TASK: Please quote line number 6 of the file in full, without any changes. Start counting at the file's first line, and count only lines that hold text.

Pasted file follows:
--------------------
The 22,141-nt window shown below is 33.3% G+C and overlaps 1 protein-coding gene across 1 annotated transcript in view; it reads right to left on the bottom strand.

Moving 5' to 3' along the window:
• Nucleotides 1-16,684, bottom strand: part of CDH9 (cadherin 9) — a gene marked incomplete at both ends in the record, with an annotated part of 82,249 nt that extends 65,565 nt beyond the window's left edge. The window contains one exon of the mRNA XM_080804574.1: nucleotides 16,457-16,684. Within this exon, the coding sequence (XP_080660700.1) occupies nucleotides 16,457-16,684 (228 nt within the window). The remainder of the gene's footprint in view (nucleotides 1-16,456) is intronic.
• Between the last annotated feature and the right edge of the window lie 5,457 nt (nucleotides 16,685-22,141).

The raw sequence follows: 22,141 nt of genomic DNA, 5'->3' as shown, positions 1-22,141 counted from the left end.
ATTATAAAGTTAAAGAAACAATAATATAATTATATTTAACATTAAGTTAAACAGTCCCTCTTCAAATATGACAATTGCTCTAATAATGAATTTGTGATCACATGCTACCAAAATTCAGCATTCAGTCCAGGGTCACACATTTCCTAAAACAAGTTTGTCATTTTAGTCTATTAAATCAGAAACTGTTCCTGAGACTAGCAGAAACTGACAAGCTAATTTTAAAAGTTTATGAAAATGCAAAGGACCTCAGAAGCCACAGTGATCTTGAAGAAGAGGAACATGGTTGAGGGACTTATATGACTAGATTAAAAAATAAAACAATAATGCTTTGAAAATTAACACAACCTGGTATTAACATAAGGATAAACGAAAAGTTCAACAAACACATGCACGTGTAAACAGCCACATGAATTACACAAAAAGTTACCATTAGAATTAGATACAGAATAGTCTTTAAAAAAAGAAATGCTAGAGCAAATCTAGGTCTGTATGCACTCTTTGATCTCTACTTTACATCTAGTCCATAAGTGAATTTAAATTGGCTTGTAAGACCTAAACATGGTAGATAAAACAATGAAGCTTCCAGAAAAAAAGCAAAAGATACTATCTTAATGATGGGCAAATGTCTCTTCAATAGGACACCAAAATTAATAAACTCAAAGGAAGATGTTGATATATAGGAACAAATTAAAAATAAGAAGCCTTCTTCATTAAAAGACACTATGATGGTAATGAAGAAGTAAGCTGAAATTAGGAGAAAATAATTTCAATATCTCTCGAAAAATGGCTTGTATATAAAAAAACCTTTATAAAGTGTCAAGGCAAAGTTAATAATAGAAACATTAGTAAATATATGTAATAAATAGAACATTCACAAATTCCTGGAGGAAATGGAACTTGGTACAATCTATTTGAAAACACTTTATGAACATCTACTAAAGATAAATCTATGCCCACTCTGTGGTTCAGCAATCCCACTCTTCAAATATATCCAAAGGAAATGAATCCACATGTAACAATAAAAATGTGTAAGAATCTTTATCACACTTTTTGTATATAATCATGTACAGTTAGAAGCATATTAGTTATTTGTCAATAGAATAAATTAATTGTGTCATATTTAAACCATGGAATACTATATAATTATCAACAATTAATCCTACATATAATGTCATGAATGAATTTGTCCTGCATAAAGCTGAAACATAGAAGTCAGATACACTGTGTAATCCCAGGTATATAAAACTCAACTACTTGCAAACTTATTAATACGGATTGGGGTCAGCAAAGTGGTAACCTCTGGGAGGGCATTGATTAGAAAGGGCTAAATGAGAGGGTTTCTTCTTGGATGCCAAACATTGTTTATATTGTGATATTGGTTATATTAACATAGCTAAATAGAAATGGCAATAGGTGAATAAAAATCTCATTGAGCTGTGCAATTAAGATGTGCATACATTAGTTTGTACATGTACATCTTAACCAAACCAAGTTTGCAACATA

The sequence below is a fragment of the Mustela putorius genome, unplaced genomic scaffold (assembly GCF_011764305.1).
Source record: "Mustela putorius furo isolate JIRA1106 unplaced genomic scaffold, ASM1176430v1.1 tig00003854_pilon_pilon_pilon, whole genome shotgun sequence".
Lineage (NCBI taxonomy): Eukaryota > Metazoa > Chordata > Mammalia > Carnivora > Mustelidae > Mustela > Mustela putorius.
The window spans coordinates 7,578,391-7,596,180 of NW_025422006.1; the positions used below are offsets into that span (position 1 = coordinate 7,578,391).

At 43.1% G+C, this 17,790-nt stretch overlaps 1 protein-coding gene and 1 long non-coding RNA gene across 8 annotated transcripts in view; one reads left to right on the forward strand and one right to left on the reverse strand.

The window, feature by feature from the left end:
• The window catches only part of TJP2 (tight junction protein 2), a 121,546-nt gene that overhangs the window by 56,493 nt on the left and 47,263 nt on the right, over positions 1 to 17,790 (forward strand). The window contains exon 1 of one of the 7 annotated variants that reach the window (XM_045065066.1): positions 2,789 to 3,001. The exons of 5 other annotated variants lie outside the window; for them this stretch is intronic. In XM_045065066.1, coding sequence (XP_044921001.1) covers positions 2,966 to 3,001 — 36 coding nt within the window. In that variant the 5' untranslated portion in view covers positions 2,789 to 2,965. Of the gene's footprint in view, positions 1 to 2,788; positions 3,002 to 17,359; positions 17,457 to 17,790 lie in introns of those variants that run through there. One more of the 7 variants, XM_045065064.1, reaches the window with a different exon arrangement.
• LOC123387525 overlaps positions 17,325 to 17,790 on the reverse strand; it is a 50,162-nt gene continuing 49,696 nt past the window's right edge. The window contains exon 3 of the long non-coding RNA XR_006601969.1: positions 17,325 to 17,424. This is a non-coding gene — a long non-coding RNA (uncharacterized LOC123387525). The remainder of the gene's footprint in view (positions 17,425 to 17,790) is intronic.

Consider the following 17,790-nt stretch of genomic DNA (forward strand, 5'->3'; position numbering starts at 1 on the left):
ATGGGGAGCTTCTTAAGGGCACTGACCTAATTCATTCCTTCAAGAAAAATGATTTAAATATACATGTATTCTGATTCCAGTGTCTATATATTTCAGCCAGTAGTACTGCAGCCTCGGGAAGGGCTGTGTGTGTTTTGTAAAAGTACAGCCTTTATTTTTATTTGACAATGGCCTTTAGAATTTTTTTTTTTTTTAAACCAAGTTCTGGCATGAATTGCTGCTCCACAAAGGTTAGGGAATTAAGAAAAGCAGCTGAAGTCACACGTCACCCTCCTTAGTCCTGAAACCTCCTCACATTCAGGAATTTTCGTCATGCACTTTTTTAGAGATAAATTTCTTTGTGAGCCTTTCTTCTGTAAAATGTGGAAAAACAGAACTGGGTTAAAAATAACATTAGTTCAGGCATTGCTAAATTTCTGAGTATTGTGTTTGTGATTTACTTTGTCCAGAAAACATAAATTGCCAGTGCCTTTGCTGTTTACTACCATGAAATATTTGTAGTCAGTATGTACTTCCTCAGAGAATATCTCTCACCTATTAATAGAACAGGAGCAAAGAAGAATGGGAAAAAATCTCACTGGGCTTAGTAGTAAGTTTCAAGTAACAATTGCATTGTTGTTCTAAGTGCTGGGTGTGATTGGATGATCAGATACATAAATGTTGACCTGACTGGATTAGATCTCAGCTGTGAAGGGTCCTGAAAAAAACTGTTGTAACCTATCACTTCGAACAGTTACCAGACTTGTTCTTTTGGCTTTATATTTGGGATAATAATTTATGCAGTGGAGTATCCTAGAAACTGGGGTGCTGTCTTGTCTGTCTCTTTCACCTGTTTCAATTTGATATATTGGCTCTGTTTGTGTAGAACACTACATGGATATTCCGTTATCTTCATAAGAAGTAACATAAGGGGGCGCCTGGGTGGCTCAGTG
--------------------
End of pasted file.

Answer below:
ATTATAAAGTTAAAGAAACAATAATATAATTATATTTAACATTAAGTTAAACAGTCCCTCTTCAAATATGACAATTGCTCTAATAATGAATTTGTGATCACATGCTACCAAAATTCAGCATTCAGTCCAGGGTCACACATTTCCTAAAACAAGTTTGTCATTTTAGTCTATTAAATCAGAAACTGTTCCTGAGACTAGCAGAAACTGACAAGCTAATTTTAAAAGTTTATGAAAATGCAAAGGACCTCAGAAGCCACAGTGATCTTGAAGAAGAGGAACATGGTTGAGGGACTTATATGACTAGATTAAAAAATAAAACAATAATGCTTTGAAAATTAACACAACCTGGTATTAACATAAGGATAAACGAAAAGTTCAACAAACACATGCACGTGTAAACAGCCACATGAATTACACAAAAAGTTACCATTAGAATTAGATACAGAATAGTCTTTAAAAAAAGAAATGCTAGAGCAAATCTAGGTCTGTATGCACTCTTTGATCTCTACTTTACATCTAGTCCATAAGTGAATTTAAATTGGCTTGTAAGACCTAAACATGGTAGATAAAACAATGAAGCTTCCAGAAAAAAAGCAAAAGATACTATCTTAATGATGGGCAAATGTCTCTTCAATAGGACACCAAAATTAATAAACTCAAAGGAAGATGTTGATATATAGGAACAAATTAAAAATAAGAAGCCTTCTTCATTAAAAGACACTATGATGGTAATGAAGAAGTAAGCTGAAATTAGGAGAAAATAATTTCAATATCTCTCGAAAAATGGCTTGTATATAAAAAAACCTTTATAAAGTGTCAAGGCAAAGTTAATAATAGAAACATTAGTAAATATATGTAATAAATAGAACATTCACAAATTCCTGGAGGAAATGGAACTTGGTACAATCTATTTGAAAACACTTTATGAACATCTACTAAAGATAAATCTATGCCCACTCTGTGGTTCAGCAATCCCACTCTTCAAATATATCCAAAGGAAATGAATCCACATGTAACAATAAAAATGTGTAAGAATCTTTATCACACTTTTTGTATATAATCATGTACAGTTAGAAGCATATTAGTTATTTGTCAATAGAATAAATTAATTGTGTCATATTTAAACCATGGAATACTATATAATTATCAACAATTAATCCTACATATAATGTCATGAATGAATTTGTCCTGCATAAAGCTGAAACATAGAAGTCAGATACACTGTGTAATCCCAGGTATATAAAACTCAACTACTTGCAAACTTATTAATACGGATTGGGGTCAGCAAAGTGGTAACCTCTGGGAGGGCATTGATTAGAAAGGGCTAAATGAGAGGGTTTCTTCTTGGATGCCAAACATTGTTTATATTGTGATATTGGTTATATTAACATAGCTAAATAGAAATGGCAATAGGTGAATAAAAATCTCATTGAGCTGTGCAATTAAGATGTGCATACATTAGTTTGTACATGTACATCTTAACCAAACCAAGTTTGCAACATA